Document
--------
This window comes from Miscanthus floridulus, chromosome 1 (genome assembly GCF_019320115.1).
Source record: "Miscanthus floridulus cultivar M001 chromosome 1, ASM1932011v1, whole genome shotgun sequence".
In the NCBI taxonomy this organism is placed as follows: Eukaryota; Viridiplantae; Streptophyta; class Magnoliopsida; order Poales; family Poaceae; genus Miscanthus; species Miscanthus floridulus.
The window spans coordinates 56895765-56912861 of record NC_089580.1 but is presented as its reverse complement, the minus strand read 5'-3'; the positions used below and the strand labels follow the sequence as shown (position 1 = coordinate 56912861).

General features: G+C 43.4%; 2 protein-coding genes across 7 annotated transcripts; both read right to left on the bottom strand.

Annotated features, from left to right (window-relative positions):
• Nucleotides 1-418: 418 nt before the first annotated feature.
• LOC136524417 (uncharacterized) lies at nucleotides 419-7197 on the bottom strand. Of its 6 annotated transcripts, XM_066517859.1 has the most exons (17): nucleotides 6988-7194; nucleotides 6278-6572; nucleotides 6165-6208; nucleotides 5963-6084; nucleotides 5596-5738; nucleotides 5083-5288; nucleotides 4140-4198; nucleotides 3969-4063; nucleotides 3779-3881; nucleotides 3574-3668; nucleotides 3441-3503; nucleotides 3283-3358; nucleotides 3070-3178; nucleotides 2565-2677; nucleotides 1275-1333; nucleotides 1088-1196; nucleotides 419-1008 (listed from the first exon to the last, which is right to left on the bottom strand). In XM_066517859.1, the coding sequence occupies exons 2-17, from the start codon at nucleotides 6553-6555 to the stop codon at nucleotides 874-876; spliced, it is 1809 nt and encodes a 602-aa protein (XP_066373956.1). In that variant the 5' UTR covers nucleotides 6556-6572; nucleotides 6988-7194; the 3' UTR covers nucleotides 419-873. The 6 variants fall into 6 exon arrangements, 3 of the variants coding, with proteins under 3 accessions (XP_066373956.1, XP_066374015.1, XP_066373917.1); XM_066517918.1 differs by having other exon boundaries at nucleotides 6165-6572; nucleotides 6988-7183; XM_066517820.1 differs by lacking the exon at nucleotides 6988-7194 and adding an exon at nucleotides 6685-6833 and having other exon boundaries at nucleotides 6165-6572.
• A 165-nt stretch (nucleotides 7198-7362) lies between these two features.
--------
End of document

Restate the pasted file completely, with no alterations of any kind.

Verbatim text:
This window comes from Miscanthus floridulus, chromosome 1 (genome assembly GCF_019320115.1).
Source record: "Miscanthus floridulus cultivar M001 chromosome 1, ASM1932011v1, whole genome shotgun sequence".
In the NCBI taxonomy this organism is placed as follows: Eukaryota; Viridiplantae; Streptophyta; class Magnoliopsida; order Poales; family Poaceae; genus Miscanthus; species Miscanthus floridulus.
The window spans coordinates 56895765-56912861 of record NC_089580.1 but is presented as its reverse complement, the minus strand read 5'-3'; the positions used below and the strand labels follow the sequence as shown (position 1 = coordinate 56912861).

General features: G+C 43.4%; 2 protein-coding genes across 7 annotated transcripts; both read right to left on the bottom strand.

Annotated features, from left to right (window-relative positions):
• Nucleotides 1-418: 418 nt before the first annotated feature.
• LOC136524417 (uncharacterized) lies at nucleotides 419-7197 on the bottom strand. Of its 6 annotated transcripts, XM_066517859.1 has the most exons (17): nucleotides 6988-7194; nucleotides 6278-6572; nucleotides 6165-6208; nucleotides 5963-6084; nucleotides 5596-5738; nucleotides 5083-5288; nucleotides 4140-4198; nucleotides 3969-4063; nucleotides 3779-3881; nucleotides 3574-3668; nucleotides 3441-3503; nucleotides 3283-3358; nucleotides 3070-3178; nucleotides 2565-2677; nucleotides 1275-1333; nucleotides 1088-1196; nucleotides 419-1008 (listed from the first exon to the last, which is right to left on the bottom strand). In XM_066517859.1, the coding sequence occupies exons 2-17, from the start codon at nucleotides 6553-6555 to the stop codon at nucleotides 874-876; spliced, it is 1809 nt and encodes a 602-aa protein (XP_066373956.1). In that variant the 5' UTR covers nucleotides 6556-6572; nucleotides 6988-7194; the 3' UTR covers nucleotides 419-873. The 6 variants fall into 6 exon arrangements, 3 of the variants coding, with proteins under 3 accessions (XP_066373956.1, XP_066374015.1, XP_066373917.1); XM_066517918.1 differs by having other exon boundaries at nucleotides 6165-6572; nucleotides 6988-7183; XM_066517820.1 differs by lacking the exon at nucleotides 6988-7194 and adding an exon at nucleotides 6685-6833 and having other exon boundaries at nucleotides 6165-6572.
• A 165-nt stretch (nucleotides 7198-7362) lies between these two features.